The author’s commentary at the end of the article is a solid summation of how to analyze data. Having begun my work in sociology I understand the need to maintain objectivity when instincts want to direct the conclusions. Unfortunately many retailers don’t have this background and prefer to mold data to meet their preconceived and often preferred conclusions. It’s why “dashboards” are so popular. They minimize the need to think about the numbers. With regard to the Hawthorne Effect itself, I’m not sure that the Chicago professors saw all the data, or know enough about the actual study to form their conclusions. Coincidentally, it was in Chicago when I worked for Quaker Oats that we conducted an experiment to see if workers would perform better with “white noise” or Muzak. The company had just eliminated cubicles and employees had complained about hearing their neighbors and being overheard, along with the general distractions the new format created. Unobtrusively (over the weekend) Muzak was installed one week and the “white noise” alternative the following week. The follow… Read more »
Ian Percy
Guest
11 years 10 months ago
Ever hear of “home field advantage?” Teams are more likely to win because they have 50,000 observers most of whom are projecting good intentions into their observation. What happens when your guests all focus on your three year old? Often the child will start acting silly in reaction to the attention coming from the act of observing. How many mothers have said about a child who is acting out: “Just ignore him and he’ll stop?” In other words even stopping the observation changes behavior. As we know everything is energy and our entire lives are one constant engagement in universal energy. So our energy cannot help but impact on the whole; that’s just a principle of nature. When something happens in nature, all nature adjusts. What we’re learning in the quantum realm now is that this impact on the energy around us can be deliberate and done with intention. Your “observation” of your own health, relationships, prosperity can make a huge difference to how your reality unfolds. One who observes the world as lack and… Read more »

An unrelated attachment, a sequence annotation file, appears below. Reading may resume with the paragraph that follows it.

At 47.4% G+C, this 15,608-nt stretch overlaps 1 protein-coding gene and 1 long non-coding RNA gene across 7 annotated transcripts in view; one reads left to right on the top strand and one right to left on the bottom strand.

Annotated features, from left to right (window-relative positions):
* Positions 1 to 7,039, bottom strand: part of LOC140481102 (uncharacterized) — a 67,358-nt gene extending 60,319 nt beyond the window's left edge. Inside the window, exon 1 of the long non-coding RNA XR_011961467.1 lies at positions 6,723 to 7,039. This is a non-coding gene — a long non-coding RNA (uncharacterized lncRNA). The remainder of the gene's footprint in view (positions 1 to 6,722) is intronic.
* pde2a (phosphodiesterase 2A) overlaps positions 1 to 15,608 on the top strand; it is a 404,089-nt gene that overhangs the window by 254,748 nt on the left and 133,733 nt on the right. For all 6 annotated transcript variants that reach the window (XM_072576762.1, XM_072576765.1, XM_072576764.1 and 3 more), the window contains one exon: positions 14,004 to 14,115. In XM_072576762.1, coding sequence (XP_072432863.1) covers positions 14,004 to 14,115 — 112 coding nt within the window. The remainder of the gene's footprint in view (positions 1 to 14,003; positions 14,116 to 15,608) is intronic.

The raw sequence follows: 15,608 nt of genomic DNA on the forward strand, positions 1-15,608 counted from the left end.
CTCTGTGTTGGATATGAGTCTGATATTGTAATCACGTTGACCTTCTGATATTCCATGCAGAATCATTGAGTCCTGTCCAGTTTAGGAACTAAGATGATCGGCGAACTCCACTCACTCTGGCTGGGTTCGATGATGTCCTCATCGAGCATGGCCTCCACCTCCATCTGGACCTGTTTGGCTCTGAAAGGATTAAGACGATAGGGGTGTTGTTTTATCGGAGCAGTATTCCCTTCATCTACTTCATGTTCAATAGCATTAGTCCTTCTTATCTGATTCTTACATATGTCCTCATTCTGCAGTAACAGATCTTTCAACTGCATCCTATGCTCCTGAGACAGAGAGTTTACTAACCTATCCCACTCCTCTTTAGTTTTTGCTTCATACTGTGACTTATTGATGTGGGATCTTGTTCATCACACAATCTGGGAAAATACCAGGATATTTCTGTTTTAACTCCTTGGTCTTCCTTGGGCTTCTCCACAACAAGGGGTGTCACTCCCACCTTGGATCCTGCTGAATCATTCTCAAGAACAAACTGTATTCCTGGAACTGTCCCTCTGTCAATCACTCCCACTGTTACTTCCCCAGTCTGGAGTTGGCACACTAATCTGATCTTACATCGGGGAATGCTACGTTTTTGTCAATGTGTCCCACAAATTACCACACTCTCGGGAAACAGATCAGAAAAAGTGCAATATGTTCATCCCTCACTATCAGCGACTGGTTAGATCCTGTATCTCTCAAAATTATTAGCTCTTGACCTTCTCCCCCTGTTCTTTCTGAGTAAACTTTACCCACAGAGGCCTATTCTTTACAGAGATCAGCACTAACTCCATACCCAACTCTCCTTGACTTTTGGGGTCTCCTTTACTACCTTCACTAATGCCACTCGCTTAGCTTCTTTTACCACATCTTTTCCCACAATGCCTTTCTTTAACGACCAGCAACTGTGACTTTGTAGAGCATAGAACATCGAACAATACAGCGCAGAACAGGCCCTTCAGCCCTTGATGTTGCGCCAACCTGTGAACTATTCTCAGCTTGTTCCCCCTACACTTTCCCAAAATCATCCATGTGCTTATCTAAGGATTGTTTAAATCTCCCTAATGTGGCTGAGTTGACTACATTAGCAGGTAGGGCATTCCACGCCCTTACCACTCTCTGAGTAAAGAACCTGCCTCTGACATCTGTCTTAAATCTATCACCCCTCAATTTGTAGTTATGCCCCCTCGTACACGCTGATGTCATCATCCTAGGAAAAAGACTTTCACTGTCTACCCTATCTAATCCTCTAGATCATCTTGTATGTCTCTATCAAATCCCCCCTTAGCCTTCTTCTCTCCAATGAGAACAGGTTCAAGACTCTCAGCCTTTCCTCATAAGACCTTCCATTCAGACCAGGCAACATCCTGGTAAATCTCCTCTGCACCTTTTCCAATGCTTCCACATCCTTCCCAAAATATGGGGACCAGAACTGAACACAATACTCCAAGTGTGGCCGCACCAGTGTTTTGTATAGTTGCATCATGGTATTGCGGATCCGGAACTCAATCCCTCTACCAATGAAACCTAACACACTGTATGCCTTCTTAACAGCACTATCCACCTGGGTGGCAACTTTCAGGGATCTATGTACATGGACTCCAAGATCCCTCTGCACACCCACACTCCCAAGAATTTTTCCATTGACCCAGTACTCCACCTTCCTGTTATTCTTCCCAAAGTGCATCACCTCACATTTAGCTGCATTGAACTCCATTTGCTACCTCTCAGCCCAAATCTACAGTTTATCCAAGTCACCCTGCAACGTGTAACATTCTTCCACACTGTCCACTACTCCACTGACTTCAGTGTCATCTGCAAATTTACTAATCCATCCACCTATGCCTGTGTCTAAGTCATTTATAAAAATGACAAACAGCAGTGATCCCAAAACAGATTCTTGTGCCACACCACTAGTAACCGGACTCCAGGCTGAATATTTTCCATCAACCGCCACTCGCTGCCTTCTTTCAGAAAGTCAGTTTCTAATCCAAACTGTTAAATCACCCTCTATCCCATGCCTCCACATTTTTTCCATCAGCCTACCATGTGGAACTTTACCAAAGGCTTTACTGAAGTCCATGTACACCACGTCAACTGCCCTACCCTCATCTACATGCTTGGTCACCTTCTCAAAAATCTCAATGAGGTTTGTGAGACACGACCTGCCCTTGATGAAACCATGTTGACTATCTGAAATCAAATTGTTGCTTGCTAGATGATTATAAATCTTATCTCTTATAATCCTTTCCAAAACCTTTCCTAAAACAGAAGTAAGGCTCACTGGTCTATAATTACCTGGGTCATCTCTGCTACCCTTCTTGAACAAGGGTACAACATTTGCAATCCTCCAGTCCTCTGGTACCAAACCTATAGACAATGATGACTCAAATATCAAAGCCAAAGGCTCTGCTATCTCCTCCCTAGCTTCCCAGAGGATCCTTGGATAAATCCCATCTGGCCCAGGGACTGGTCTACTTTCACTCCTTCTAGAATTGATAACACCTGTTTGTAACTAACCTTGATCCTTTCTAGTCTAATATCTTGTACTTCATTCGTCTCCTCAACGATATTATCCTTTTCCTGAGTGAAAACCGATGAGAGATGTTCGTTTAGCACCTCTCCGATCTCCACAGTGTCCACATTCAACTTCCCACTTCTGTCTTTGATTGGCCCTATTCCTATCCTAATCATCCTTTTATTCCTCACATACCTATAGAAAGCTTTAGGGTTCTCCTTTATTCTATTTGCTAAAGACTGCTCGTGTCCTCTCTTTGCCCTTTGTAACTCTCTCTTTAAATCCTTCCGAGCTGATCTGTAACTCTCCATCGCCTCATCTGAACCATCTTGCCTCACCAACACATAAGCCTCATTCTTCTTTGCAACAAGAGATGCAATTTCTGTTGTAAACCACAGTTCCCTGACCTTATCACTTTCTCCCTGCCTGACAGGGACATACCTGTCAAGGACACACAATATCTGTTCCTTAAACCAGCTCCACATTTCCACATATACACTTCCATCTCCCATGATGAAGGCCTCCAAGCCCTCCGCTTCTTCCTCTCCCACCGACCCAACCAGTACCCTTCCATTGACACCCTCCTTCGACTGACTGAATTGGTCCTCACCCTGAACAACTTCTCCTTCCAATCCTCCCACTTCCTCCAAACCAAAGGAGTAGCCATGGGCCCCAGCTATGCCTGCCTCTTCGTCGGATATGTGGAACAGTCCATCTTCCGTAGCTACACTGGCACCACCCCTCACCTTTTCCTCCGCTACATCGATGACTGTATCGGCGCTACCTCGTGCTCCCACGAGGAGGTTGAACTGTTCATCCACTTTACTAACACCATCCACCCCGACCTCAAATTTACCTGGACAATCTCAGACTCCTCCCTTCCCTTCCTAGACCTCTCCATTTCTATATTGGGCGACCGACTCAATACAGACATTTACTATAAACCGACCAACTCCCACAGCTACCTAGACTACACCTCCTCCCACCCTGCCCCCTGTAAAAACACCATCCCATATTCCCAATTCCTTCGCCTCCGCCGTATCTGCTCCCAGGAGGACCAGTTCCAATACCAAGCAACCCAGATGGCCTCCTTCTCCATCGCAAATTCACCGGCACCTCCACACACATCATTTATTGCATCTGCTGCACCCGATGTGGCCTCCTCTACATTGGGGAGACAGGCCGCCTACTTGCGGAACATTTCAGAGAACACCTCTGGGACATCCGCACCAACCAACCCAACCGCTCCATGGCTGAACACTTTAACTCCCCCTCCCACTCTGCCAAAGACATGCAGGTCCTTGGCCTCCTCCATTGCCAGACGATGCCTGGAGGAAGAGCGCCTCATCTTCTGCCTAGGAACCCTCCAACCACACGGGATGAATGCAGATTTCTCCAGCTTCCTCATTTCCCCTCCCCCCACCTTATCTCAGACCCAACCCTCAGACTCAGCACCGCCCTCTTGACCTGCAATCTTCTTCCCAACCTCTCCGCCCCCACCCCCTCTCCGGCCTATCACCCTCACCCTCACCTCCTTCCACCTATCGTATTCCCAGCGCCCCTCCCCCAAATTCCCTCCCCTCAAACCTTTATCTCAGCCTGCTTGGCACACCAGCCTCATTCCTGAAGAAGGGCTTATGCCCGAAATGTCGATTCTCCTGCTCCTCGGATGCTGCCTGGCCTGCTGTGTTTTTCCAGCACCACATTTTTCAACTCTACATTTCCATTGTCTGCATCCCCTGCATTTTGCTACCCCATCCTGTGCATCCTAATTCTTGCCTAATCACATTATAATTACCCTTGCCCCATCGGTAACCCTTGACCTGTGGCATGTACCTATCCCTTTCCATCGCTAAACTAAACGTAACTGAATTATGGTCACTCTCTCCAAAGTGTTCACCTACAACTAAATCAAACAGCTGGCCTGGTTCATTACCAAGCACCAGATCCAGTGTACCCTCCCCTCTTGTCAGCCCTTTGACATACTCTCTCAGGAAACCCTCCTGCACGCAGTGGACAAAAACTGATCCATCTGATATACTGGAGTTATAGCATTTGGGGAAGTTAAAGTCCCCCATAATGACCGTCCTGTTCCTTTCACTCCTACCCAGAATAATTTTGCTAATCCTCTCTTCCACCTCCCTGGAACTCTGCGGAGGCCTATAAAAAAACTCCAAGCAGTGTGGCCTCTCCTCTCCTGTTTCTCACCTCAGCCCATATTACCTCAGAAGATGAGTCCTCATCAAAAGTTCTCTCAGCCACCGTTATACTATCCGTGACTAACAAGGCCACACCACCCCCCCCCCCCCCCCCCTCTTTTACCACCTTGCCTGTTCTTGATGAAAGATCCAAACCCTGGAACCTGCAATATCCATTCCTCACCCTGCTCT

Paula Rosenblum
Guest
11 years 10 months ago

This truth extends all the way to the world of quantum physics. There is an axiom that says you can either know a particle’s velocity or its location. You cannot know both. By observing that particle, you change one or the other.

Makes sense it would extend out to the world of human nature.

Robert Heiblim
Guest
Robert Heiblim
11 years 10 months ago

Of course, observation affects behavior or outcomes. If it did not then we could eliminate many management positions at retail or elsewhere. This is as others have noted a well established principle in physics, but surely applies here. It is also why the old saw of “managing by walking around” if often effective. Workers want to do the right thing and if they see management doing and encouraging those things, and know that they will be seen…the results improve. Of course, this works both ways, and if management projects poor habits then their workers will do so as well. Execution is most everything.